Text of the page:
Ethical issues, safety, and data integrity in clinical trials

Inflamm Bowel Dis. 2005 Nov;11 Suppl 1:S17-21. doi: 10.1097/01.mib.0000184850.46440.ea.

Abstract

Published in 1974, the Belmont Report established the ethical principles for conducting clinical research in the United States. The essential concepts are respect for the research participant, beneficence for society at large, and justice (equal access to participation and equal treatment) toward subjects in a research study. These principles are applied through the use of informed consent, risk/benefit assessment, and the impartial selection of study subjects. Strict adherence to these criteria often results in conflicts of interest, which the investigator must anticipate and manage. Investigators must also be thoroughly acquainted with the principles of Good Clinical Practice and regulatory requirements. Recent implementation of the Privacy Rule now requires the investigator to protect not only the safety but the privacy of the research subject. While the regulatory obligations can appear onerous, strict compliance results in clinical research that is safe, scientifically sound, and ethical.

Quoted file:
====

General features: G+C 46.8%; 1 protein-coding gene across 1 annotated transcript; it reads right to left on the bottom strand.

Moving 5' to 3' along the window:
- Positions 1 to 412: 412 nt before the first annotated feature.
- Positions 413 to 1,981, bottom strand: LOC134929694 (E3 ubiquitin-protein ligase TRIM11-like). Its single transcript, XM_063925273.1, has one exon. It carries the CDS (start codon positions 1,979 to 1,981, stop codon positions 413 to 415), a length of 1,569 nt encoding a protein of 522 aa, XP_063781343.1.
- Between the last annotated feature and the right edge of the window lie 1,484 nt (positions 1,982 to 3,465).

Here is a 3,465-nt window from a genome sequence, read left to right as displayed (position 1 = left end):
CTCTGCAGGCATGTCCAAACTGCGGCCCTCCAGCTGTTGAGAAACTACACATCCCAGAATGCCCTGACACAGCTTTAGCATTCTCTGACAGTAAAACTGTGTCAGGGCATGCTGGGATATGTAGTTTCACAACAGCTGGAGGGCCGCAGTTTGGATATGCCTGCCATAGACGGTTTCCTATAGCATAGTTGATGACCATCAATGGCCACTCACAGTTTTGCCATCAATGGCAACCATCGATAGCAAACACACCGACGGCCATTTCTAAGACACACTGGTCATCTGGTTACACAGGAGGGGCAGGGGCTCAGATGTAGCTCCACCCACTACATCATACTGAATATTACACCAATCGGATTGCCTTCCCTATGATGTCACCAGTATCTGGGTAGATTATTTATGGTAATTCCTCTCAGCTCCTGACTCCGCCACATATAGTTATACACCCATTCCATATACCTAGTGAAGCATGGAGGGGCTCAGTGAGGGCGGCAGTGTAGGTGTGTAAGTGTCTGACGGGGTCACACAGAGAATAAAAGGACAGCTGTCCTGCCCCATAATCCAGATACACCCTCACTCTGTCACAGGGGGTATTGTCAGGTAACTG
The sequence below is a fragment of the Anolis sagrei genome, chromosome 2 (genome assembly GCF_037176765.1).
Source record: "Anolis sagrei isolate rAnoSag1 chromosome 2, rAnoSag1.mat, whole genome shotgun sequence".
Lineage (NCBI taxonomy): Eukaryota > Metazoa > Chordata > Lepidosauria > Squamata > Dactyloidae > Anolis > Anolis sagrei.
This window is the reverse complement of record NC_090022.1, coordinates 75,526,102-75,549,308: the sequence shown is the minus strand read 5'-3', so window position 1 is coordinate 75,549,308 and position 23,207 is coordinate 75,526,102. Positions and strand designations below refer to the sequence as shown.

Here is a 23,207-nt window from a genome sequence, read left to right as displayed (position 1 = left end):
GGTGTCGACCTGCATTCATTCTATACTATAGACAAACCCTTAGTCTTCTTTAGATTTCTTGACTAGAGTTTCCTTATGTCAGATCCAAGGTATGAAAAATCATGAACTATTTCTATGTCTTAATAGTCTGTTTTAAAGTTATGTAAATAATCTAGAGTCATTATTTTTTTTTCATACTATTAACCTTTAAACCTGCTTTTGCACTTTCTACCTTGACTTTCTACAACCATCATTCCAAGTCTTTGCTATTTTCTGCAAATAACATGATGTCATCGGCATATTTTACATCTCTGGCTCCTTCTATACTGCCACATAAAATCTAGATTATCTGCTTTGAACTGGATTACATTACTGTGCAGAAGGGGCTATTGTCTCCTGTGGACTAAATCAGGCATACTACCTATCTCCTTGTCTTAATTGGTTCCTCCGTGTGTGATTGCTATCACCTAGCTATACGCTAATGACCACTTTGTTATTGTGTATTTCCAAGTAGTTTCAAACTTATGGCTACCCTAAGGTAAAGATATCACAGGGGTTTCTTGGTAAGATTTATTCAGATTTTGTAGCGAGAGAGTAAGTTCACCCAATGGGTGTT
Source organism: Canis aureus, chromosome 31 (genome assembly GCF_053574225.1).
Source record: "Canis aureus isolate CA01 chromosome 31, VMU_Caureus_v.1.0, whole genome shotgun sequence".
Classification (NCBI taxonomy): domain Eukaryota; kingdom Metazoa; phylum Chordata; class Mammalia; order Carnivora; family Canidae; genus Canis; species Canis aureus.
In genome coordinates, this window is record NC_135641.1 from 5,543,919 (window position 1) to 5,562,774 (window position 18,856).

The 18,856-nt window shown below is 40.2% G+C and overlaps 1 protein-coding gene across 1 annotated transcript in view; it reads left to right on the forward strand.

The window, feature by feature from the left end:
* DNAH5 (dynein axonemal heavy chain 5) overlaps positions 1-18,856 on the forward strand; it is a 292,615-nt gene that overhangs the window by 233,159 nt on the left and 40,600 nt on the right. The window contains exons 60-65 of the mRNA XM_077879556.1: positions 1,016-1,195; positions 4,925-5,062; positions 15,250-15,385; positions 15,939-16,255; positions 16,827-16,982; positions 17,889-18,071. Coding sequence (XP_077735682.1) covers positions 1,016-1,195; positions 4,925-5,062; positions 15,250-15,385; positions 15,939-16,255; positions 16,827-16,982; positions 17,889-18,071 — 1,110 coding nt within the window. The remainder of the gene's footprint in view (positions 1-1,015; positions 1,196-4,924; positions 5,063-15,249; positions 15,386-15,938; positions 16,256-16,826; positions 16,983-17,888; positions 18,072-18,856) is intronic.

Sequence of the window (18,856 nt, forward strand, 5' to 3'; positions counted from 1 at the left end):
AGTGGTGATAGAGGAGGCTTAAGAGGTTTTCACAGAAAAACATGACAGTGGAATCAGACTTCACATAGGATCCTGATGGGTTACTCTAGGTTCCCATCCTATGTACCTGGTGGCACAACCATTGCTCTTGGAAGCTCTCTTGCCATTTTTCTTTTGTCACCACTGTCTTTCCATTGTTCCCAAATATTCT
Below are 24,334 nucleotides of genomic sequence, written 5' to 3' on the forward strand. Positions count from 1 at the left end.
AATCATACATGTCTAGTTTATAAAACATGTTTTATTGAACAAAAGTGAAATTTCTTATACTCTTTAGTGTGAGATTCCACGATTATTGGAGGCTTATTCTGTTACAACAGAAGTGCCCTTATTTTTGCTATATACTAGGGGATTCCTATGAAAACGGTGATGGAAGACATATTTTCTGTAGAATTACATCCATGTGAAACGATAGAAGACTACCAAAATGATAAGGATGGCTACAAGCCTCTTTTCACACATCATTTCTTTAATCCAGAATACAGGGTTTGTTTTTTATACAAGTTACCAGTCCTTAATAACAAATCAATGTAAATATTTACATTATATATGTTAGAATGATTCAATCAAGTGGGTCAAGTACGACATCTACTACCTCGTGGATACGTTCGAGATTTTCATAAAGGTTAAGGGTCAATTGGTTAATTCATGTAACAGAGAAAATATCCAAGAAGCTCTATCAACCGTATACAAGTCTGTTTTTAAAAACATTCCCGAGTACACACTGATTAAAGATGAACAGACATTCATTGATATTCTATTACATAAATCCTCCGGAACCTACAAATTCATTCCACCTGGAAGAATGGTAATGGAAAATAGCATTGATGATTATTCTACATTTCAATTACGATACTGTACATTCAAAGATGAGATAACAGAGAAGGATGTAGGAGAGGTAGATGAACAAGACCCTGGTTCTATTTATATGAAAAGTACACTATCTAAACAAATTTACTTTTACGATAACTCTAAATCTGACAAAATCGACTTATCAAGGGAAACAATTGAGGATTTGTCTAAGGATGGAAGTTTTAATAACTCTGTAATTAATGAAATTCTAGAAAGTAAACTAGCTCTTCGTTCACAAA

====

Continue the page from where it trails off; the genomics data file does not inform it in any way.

MeSH terms

  • Clinical Trials as Topic / ethics*
  • Confidentiality*
  • Conflict of Interest
  • Ethics, Medical*
  • Guideline Adherence*
  • Humans
  • Informed Consent
  • Quality Control
  • Safety*